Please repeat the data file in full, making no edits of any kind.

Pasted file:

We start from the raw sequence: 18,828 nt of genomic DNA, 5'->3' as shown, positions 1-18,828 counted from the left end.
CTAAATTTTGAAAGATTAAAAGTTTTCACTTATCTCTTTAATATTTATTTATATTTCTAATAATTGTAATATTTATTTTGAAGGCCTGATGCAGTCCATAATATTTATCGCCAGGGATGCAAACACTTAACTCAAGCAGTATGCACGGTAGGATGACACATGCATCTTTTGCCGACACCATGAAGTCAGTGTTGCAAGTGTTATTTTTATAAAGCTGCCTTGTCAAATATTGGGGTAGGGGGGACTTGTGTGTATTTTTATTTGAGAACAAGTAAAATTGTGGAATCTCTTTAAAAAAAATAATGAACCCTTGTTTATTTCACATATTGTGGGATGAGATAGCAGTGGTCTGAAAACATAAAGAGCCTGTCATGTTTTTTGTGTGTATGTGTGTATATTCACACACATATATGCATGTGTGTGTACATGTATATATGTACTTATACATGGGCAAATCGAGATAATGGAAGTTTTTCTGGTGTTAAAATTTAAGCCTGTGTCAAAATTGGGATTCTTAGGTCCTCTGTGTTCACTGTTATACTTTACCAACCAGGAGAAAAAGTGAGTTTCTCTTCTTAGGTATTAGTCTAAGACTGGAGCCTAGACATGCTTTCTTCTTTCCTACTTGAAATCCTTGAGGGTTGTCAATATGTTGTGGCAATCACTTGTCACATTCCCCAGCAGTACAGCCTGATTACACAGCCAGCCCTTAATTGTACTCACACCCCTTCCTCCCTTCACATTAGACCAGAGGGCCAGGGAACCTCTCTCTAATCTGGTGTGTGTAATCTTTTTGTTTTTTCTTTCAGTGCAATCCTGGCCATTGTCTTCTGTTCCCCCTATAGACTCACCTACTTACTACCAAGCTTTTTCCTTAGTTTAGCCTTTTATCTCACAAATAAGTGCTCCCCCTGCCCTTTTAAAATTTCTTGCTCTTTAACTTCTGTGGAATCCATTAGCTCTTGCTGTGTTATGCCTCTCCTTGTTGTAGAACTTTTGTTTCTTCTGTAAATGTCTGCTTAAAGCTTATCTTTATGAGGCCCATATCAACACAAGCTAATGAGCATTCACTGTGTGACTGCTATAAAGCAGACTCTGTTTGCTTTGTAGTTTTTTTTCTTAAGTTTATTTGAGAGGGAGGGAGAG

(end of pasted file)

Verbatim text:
We start from the raw sequence: 18,828 nt of genomic DNA, 5'->3' as shown, positions 1-18,828 counted from the left end.
CTAAATTTTGAAAGATTAAAAGTTTTCACTTATCTCTTTAATATTTATTTATATTTCTAATAATTGTAATATTTATTTTGAAGGCCTGATGCAGTCCATAATATTTATCGCCAGGGATGCAAACACTTAACTCAAGCAGTATGCACGGTAGGATGACACATGCATCTTTTGCCGACACCATGAAGTCAGTGTTGCAAGTGTTATTTTTATAAAGCTGCCTTGTCAAATATTGGGGTAGGGGGGACTTGTGTGTATTTTTATTTGAGAACAAGTAAAATTGTGGAATCTCTTTAAAAAAAATAATGAACCCTTGTTTATTTCACATATTGTGGGATGAGATAGCAGTGGTCTGAAAACATAAAGAGCCTGTCATGTTTTTTGTGTGTATGTGTGTATATTCACACACATATATGCATGTGTGTGTACATGTATATATGTACTTATACATGGGCAAATCGAGATAATGGAAGTTTTTCTGGTGTTAAAATTTAAGCCTGTGTCAAAATTGGGATTCTTAGGTCCTCTGTGTTCACTGTTATACTTTACCAACCAGGAGAAAAAGTGAGTTTCTCTTCTTAGGTATTAGTCTAAGACTGGAGCCTAGACATGCTTTCTTCTTTCCTACTTGAAATCCTTGAGGGTTGTCAATATGTTGTGGCAATCACTTGTCACATTCCCCAGCAGTACAGCCTGATTACACAGCCAGCCCTTAATTGTACTCACACCCCTTCCTCCCTTCACATTAGACCAGAGGGCCAGGGAACCTCTCTCTAATCTGGTGTGTGTAATCTTTTTGTTTTTTCTTTCAGTGCAATCCTGGCCATTGTCTTCTGTTCCCCCTATAGACTCACCTACTTACTACCAAGCTTTTTCCTTAGTTTAGCCTTTTATCTCACAAATAAGTGCTCCCCCTGCCCTTTTAAAATTTCTTGCTCTTTAACTTCTGTGGAATCCATTAGCTCTTGCTGTGTTATGCCTCTCCTTGTTGTAGAACTTTTGTTTCTTCTGTAAATGTCTGCTTAAAGCTTATCTTTATGAGGCCCATATCAACACAAGCTAATGAGCATTCACTGTGTGACTGCTATAAAGCAGACTCTGTTTGCTTTGTAGTTTTTTTTCTTAAGTTTATTTGAGAGGGAGGGAGAG